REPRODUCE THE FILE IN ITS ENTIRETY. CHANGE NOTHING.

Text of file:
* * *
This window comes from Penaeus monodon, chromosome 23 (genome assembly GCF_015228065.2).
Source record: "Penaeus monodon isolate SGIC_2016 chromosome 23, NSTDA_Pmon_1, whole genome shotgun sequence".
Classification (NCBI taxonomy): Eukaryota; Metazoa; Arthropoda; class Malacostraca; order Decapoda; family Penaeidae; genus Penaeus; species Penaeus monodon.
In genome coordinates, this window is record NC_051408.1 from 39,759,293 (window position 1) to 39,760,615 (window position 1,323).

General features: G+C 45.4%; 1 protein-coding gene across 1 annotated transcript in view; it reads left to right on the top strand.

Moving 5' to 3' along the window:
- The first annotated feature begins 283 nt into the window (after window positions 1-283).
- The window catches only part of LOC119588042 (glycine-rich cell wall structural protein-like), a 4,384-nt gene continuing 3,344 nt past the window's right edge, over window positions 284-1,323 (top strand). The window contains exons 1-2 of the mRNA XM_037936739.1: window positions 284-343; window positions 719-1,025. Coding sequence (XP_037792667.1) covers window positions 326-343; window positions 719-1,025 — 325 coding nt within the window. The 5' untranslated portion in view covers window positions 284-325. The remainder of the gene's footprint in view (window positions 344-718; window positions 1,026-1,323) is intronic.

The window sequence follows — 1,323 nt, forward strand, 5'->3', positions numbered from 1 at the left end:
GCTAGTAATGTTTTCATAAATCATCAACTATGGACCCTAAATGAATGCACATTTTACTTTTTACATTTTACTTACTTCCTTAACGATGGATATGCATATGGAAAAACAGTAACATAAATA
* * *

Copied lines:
This window comes from Penaeus monodon, chromosome 23 (genome assembly GCF_015228065.2).
Source record: "Penaeus monodon isolate SGIC_2016 chromosome 23, NSTDA_Pmon_1, whole genome shotgun sequence".
Classification (NCBI taxonomy): Eukaryota; Metazoa; Arthropoda; class Malacostraca; order Decapoda; family Penaeidae; genus Penaeus; species Penaeus monodon.
In genome coordinates, this window is record NC_051408.1 from 39,759,293 (window position 1) to 39,760,615 (window position 1,323).

General features: G+C 45.4%; 1 protein-coding gene across 1 annotated transcript in view; it reads left to right on the top strand.

Moving 5' to 3' along the window:
- The first annotated feature begins 283 nt into the window (after window positions 1-283).
- The window catches only part of LOC119588042 (glycine-rich cell wall structural protein-like), a 4,384-nt gene continuing 3,344 nt past the window's right edge, over window positions 284-1,323 (top strand). The window contains exons 1-2 of the mRNA XM_037936739.1: window positions 284-343; window positions 719-1,025. Coding sequence (XP_037792667.1) covers window positions 326-343; window positions 719-1,025 — 325 coding nt within the window. The 5' untranslated portion in view covers window positions 284-325. The remainder of the gene's footprint in view (window positions 344-718; window positions 1,026-1,323) is intronic.

The window sequence follows — 1,323 nt, forward strand, 5'->3', positions numbered from 1 at the left end:
GCTAGTAATGTTTTCATAAATCATCAACTATGGACCCTAAATGAATGCACATTTTACTTTTTACATTTTACTTACTTCCTTAACGATGGATATGCATATGGAAAAACAGTAACATAAATA